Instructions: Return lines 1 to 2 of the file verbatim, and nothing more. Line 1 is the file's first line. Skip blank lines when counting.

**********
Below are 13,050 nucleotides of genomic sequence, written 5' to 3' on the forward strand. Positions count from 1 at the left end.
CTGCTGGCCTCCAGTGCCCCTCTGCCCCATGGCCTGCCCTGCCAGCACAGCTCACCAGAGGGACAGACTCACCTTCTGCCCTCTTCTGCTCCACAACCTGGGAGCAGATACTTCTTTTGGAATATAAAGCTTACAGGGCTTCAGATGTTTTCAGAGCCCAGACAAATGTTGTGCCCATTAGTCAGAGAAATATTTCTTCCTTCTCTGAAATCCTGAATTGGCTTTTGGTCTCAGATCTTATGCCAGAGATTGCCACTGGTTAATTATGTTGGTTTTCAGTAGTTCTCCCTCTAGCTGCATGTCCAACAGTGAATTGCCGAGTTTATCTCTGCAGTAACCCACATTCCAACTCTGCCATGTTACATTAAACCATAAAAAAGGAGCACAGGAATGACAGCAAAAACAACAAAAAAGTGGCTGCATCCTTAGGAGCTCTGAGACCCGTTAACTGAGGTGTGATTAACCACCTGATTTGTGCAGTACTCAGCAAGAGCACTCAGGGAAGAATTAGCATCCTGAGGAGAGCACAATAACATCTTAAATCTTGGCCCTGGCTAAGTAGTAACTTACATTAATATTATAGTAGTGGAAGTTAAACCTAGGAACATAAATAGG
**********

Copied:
Below are 13,050 nucleotides of genomic sequence, written 5' to 3' on the forward strand. Positions count from 1 at the left end.
CTGCTGGCCTCCAGTGCCCCTCTGCCCCATGGCCTGCCCTGCCAGCACAGCTCACCAGAGGGACAGACTCACCTTCTGCCCTCTTCTGCTCCACAACCTGGGAGCAGATACTTCTTTTGGAATATAAAGCTTACAGGGCTTCAGATGTTTTCAGAGCCCAGACAAATGTTGTGCCCATTAGTCAGAGAAATATTTCTTCCTTCTCTGAAATCCTGAATTGGCTTTTGGTCTCAGATCTTATGCCAGAGATTGCCACTGGTTAATTATGTTGGTTTTCAGTAGTTCTCCCTCTAGCTGCATGTCCAACAGTGAATTGCCGAGTTTATCTCTGCAGTAACCCACATTCCAACTCTGCCATGTTACATTAAACCATAAAAAAGGAGCACAGGAATGACAGCAAAAACAACAAAAAAGTGGCTGCATCCTTAGGAGCTCTGAGACCCGTTAACTGAGGTGTGATTAACCACCTGATTTGTGCAGTACTCAGCAAGAGCACTCAGGGAAGAATTAGCATCCTGAGGAGAGCACAATAACATCTTAAATCTTGGCCCTGGCTAAGTAGTAACTTACATTAATATTATAGTAGTGGAAGTTAAACCTAGGAACATAAATAGG